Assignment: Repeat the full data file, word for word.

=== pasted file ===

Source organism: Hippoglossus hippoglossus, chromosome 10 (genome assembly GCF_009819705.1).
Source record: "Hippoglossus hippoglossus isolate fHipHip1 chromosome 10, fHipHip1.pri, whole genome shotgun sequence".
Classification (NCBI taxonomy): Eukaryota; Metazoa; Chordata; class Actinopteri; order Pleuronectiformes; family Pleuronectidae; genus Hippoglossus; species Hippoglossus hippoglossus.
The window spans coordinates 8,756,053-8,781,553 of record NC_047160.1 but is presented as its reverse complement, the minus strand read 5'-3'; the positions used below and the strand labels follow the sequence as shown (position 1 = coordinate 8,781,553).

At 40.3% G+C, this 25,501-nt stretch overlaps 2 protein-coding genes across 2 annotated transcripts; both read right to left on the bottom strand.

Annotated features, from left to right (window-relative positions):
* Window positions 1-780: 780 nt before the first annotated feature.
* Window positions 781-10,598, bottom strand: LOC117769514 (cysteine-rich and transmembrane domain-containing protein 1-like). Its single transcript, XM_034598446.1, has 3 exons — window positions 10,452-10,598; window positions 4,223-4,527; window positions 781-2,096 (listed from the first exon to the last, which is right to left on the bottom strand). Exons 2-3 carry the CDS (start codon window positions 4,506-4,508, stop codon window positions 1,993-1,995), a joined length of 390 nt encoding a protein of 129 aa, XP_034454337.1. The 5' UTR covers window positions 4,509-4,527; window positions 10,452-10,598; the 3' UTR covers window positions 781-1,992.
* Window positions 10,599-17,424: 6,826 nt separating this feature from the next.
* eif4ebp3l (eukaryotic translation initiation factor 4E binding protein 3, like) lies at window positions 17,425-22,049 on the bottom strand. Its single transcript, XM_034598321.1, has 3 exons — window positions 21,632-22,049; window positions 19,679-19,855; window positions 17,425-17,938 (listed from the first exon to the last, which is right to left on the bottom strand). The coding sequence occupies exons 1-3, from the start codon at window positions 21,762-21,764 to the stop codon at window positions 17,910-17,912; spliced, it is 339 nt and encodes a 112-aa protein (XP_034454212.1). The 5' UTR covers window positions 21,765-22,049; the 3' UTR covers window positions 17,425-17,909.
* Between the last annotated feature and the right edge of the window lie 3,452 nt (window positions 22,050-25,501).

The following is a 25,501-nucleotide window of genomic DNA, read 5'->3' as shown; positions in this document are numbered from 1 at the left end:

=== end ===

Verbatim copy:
Source organism: Hippoglossus hippoglossus, chromosome 10 (genome assembly GCF_009819705.1).
Source record: "Hippoglossus hippoglossus isolate fHipHip1 chromosome 10, fHipHip1.pri, whole genome shotgun sequence".
Classification (NCBI taxonomy): Eukaryota; Metazoa; Chordata; class Actinopteri; order Pleuronectiformes; family Pleuronectidae; genus Hippoglossus; species Hippoglossus hippoglossus.
The window spans coordinates 8,756,053-8,781,553 of record NC_047160.1 but is presented as its reverse complement, the minus strand read 5'-3'; the positions used below and the strand labels follow the sequence as shown (position 1 = coordinate 8,781,553).

At 40.3% G+C, this 25,501-nt stretch overlaps 2 protein-coding genes across 2 annotated transcripts; both read right to left on the bottom strand.

Annotated features, from left to right (window-relative positions):
* Window positions 1-780: 780 nt before the first annotated feature.
* Window positions 781-10,598, bottom strand: LOC117769514 (cysteine-rich and transmembrane domain-containing protein 1-like). Its single transcript, XM_034598446.1, has 3 exons — window positions 10,452-10,598; window positions 4,223-4,527; window positions 781-2,096 (listed from the first exon to the last, which is right to left on the bottom strand). Exons 2-3 carry the CDS (start codon window positions 4,506-4,508, stop codon window positions 1,993-1,995), a joined length of 390 nt encoding a protein of 129 aa, XP_034454337.1. The 5' UTR covers window positions 4,509-4,527; window positions 10,452-10,598; the 3' UTR covers window positions 781-1,992.
* Window positions 10,599-17,424: 6,826 nt separating this feature from the next.
* eif4ebp3l (eukaryotic translation initiation factor 4E binding protein 3, like) lies at window positions 17,425-22,049 on the bottom strand. Its single transcript, XM_034598321.1, has 3 exons — window positions 21,632-22,049; window positions 19,679-19,855; window positions 17,425-17,938 (listed from the first exon to the last, which is right to left on the bottom strand). The coding sequence occupies exons 1-3, from the start codon at window positions 21,762-21,764 to the stop codon at window positions 17,910-17,912; spliced, it is 339 nt and encodes a 112-aa protein (XP_034454212.1). The 5' UTR covers window positions 21,765-22,049; the 3' UTR covers window positions 17,425-17,909.
* Between the last annotated feature and the right edge of the window lie 3,452 nt (window positions 22,050-25,501).

The following is a 25,501-nucleotide window of genomic DNA, read 5'->3' as shown; positions in this document are numbered from 1 at the left end: